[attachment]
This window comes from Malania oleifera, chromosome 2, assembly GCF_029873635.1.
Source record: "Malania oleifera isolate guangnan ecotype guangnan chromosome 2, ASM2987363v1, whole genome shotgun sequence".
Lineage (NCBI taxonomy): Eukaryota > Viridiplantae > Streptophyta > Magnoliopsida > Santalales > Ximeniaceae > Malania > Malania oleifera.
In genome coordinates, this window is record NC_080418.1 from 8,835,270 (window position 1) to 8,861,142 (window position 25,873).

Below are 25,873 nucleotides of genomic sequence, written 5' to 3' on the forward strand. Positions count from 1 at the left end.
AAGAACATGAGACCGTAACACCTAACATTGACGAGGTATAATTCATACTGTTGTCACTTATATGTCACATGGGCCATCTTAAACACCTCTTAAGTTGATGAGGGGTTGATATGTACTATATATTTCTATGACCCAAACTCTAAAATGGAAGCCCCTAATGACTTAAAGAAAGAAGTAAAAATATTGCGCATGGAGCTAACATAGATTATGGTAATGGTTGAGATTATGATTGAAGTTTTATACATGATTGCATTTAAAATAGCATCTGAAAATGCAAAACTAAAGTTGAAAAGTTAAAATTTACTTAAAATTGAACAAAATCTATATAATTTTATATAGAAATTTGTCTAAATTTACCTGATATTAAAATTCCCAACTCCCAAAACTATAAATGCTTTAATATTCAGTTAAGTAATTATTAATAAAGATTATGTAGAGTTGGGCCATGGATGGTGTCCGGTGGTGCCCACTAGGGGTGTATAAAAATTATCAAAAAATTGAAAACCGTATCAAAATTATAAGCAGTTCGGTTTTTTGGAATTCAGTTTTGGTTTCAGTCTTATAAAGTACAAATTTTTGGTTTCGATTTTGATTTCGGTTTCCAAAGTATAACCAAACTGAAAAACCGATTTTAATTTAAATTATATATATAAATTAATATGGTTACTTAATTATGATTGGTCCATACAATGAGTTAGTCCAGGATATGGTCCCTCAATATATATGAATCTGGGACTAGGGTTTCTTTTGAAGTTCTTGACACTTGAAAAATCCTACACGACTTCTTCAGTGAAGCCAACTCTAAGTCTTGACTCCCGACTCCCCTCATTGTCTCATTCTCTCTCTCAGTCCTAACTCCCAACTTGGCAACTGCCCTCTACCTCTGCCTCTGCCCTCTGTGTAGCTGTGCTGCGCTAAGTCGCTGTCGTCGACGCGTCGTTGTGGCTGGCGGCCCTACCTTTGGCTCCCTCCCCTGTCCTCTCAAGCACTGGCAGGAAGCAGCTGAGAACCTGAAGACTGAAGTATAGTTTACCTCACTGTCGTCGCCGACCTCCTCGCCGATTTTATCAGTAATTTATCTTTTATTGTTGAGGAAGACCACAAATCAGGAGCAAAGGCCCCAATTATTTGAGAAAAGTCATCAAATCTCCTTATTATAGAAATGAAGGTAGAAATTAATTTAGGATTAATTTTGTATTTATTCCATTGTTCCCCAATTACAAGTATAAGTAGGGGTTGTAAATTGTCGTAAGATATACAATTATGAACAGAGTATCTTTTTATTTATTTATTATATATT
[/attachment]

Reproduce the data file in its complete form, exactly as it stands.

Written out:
This window comes from Malania oleifera, chromosome 2, assembly GCF_029873635.1.
Source record: "Malania oleifera isolate guangnan ecotype guangnan chromosome 2, ASM2987363v1, whole genome shotgun sequence".
Lineage (NCBI taxonomy): Eukaryota > Viridiplantae > Streptophyta > Magnoliopsida > Santalales > Ximeniaceae > Malania > Malania oleifera.
In genome coordinates, this window is record NC_080418.1 from 8,835,270 (window position 1) to 8,861,142 (window position 25,873).

Below are 25,873 nucleotides of genomic sequence, written 5' to 3' on the forward strand. Positions count from 1 at the left end.
AAGAACATGAGACCGTAACACCTAACATTGACGAGGTATAATTCATACTGTTGTCACTTATATGTCACATGGGCCATCTTAAACACCTCTTAAGTTGATGAGGGGTTGATATGTACTATATATTTCTATGACCCAAACTCTAAAATGGAAGCCCCTAATGACTTAAAGAAAGAAGTAAAAATATTGCGCATGGAGCTAACATAGATTATGGTAATGGTTGAGATTATGATTGAAGTTTTATACATGATTGCATTTAAAATAGCATCTGAAAATGCAAAACTAAAGTTGAAAAGTTAAAATTTACTTAAAATTGAACAAAATCTATATAATTTTATATAGAAATTTGTCTAAATTTACCTGATATTAAAATTCCCAACTCCCAAAACTATAAATGCTTTAATATTCAGTTAAGTAATTATTAATAAAGATTATGTAGAGTTGGGCCATGGATGGTGTCCGGTGGTGCCCACTAGGGGTGTATAAAAATTATCAAAAAATTGAAAACCGTATCAAAATTATAAGCAGTTCGGTTTTTTGGAATTCAGTTTTGGTTTCAGTCTTATAAAGTACAAATTTTTGGTTTCGATTTTGATTTCGGTTTCCAAAGTATAACCAAACTGAAAAACCGATTTTAATTTAAATTATATATATAAATTAATATGGTTACTTAATTATGATTGGTCCATACAATGAGTTAGTCCAGGATATGGTCCCTCAATATATATGAATCTGGGACTAGGGTTTCTTTTGAAGTTCTTGACACTTGAAAAATCCTACACGACTTCTTCAGTGAAGCCAACTCTAAGTCTTGACTCCCGACTCCCCTCATTGTCTCATTCTCTCTCTCAGTCCTAACTCCCAACTTGGCAACTGCCCTCTACCTCTGCCTCTGCCCTCTGTGTAGCTGTGCTGCGCTAAGTCGCTGTCGTCGACGCGTCGTTGTGGCTGGCGGCCCTACCTTTGGCTCCCTCCCCTGTCCTCTCAAGCACTGGCAGGAAGCAGCTGAGAACCTGAAGACTGAAGTATAGTTTACCTCACTGTCGTCGCCGACCTCCTCGCCGATTTTATCAGTAATTTATCTTTTATTGTTGAGGAAGACCACAAATCAGGAGCAAAGGCCCCAATTATTTGAGAAAAGTCATCAAATCTCCTTATTATAGAAATGAAGGTAGAAATTAATTTAGGATTAATTTTGTATTTATTCCATTGTTCCCCAATTACAAGTATAAGTAGGGGTTGTAAATTGTCGTAAGATATACAATTATGAACAGAGTATCTTTTTATTTATTTATTATATATT